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Dave

Shooting Skeet

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What gauge shotgun is most common for shooting skeet. 

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Depends. For someone with a smaller frame and lighter build, a .410 is better. 20-gauge and 12-gauge are the most common, from what I've seen

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So using a 12 gauge is waiting ammo etc I take it. 

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My 870 12 gauge is what I use at the local range.

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The size of the shot pattern is reduced as you go down in bore size.  12 gauge is probably the most widely used, followed by 20 gauge.  28 gauge is regaining some of its popularity, but ammo is much more expensive.  A box of 20 gauge shot shells will probably cost you more then a box of 12 gauge shells since 12 gauge is the most commonly used shotgun ammunition.  28 gauge ammo is even more expensive then 20 gauge, and .410 is also surprisingly costly.  You will break more birds with a 12 gauge, and that is really the whole point of the game.  The recoil on any shotgun is substantially reduced with a semi-auto action, since the functioning of the action actually absorbs a substantial portion of the recoil.  Any fixed breech shotgun will have more felt recoil than a semi in the same gauge.  Fixed breech would include pump action, over and under, and side by side actions. 

If you are shooting at a real life skeet range, the real trick is knowing the leads for each station.  A friend of mine that competed in the trials for a spot on the U.S Olympic team taught me these.  I promise these leads will make you appear to really know what you are doing!  For the station at the left tower, hold 1 foot in front of the bird on the way out, and 2 feet in front for the incoming bird.  The lead on the station at the right tower is hold on the bird going out, and 1.5 feet in front of the incoming bird.  The station in the middle between the two towers is the easiest; just cover the bird with the barrel and shoot.  The leads for the stations on the left and right of the semi-circle are the same at each respective station as you move toward the back middle station.  The leads for the first station in from the trap house are a 2 foot lead going out, and 3 feet in front of the incoming bird.  The leads for the second station in from the trap house are 3.5 feet going out, and 3.5 feet incoming.  The lead for the center back station is 4 feet going out, and 4 feet incoming.  I drew these out on an index card, and keep the index card in shooting vest pocket in case I need to review them.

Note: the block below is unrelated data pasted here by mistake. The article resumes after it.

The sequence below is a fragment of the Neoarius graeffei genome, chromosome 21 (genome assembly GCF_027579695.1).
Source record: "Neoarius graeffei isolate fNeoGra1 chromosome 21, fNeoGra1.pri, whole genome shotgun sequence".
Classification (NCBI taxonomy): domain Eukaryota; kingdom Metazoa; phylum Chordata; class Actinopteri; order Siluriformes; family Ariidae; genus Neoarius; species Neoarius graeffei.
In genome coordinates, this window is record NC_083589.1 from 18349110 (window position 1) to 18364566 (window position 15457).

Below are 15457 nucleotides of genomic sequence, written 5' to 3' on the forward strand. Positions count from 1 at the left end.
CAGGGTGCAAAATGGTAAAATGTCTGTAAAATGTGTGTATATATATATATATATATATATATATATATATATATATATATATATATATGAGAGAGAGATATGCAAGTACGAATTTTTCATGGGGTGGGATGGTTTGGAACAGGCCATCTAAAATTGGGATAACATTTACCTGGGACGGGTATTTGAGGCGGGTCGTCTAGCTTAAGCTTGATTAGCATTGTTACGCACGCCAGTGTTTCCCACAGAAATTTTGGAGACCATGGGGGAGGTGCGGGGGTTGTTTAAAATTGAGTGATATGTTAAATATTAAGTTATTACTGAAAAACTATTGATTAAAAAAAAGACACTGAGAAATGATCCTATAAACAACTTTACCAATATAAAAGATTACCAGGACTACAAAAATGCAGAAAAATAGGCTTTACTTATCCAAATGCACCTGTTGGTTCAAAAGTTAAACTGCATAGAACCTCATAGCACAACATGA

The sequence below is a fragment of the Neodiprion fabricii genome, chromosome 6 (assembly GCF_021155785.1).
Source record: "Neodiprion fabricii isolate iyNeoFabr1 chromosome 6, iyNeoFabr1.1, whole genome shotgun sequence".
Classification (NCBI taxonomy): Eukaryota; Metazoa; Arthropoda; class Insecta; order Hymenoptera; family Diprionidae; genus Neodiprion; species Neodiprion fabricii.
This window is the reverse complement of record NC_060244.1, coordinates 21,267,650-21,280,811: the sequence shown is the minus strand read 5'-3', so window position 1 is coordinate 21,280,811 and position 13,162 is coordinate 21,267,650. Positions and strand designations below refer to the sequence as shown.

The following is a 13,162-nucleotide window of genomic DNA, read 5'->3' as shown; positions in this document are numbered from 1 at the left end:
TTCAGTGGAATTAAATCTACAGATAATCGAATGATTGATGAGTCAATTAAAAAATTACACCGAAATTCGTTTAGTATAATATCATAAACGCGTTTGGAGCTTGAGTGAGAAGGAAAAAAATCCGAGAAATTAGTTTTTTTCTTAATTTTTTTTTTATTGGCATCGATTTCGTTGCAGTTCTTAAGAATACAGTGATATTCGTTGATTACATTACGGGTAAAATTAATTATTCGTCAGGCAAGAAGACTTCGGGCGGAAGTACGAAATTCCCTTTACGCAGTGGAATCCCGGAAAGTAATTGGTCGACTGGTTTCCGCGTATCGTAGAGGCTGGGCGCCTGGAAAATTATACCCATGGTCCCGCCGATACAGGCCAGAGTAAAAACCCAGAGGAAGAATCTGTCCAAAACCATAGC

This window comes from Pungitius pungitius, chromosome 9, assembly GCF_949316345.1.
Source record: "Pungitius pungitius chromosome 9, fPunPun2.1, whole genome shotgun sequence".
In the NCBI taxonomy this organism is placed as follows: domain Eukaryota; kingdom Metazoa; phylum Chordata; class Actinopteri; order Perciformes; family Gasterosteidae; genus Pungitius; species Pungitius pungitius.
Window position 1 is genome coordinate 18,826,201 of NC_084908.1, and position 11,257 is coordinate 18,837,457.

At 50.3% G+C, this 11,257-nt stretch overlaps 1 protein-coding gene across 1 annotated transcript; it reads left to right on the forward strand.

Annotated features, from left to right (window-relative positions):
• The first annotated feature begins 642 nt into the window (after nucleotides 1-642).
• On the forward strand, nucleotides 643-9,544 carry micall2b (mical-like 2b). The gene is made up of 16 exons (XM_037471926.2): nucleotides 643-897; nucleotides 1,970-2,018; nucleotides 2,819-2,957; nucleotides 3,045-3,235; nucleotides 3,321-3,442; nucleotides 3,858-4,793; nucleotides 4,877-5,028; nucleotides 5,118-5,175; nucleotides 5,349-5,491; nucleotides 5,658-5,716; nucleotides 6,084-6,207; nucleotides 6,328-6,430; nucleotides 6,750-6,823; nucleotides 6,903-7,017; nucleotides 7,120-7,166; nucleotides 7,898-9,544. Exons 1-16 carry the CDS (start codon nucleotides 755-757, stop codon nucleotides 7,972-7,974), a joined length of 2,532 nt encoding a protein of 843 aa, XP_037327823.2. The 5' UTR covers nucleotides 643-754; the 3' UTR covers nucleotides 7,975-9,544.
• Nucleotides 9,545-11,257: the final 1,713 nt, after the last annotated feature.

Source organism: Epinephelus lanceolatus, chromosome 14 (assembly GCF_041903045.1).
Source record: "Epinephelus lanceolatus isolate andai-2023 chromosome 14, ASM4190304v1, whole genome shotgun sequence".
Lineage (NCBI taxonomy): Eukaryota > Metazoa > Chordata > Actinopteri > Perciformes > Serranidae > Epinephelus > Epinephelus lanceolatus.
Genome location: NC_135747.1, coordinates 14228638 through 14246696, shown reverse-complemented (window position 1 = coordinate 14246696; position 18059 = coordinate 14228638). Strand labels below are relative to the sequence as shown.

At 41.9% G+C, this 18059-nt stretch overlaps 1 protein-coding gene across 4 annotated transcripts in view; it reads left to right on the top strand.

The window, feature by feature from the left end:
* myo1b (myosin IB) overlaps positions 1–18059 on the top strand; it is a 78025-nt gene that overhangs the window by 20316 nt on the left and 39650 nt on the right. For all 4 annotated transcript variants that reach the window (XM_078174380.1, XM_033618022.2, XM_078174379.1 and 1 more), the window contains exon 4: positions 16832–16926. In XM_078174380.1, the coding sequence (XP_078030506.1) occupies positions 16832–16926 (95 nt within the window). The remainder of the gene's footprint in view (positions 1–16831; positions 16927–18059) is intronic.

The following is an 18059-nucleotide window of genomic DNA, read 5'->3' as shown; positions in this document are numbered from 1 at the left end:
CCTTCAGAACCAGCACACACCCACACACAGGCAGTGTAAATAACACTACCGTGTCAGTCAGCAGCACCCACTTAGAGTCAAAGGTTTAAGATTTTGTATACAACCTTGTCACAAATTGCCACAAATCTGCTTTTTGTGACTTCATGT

I live close to the Whittier Narrows Skeet and Trap Range, and used to shoot skeet and trap pretty regularly.  It's a really challenging and entertaining sport, but the cost of ammunition can get pretty costly if you shoot often.  Reloading can really reduce the ammunition cost, which makes it even more enjoyable!  Save your empty shotshells in case you decide to get a reloader in the future.  I've got trashbags full of them out in the garage.

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I saw a female S-1 CPT almost blow my BN CDR's head off shooting skeet once!

Oh you have to tell that story. I got to know what happened. 

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I also use my Rem 70 12 Gauge for shooting clays. I will use 8 shot and save my good 2-3 shot for the actual birds. Have fun!

 

.410s in the US have become very difficult to find ammo for and if you do, you'll pay for it handsomely. A 410 was my first shotgun years ago. I'd like to buy a 20 gauge for my daughter to learn on.

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My Son shoots a fair bit, 12 Gauge

 

 

 

 

 

Edited by UK_Widowmaker

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I was thinking 12 gauge might of been over kill. So that settles that then. Thanks fellas. 

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yea, 12 gauge.  It's the best unless you are of a smaller frame. 

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BTW, don't limit yourself to airborne skeet. It's perfectly reasonable to blast it when it's on the ground, too. Only when all are finally eliminated will we be free of their tyranny!!

 

Grenades in skeet nests are very effective.

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You could always nuke skeet factories and their associated POL facilities

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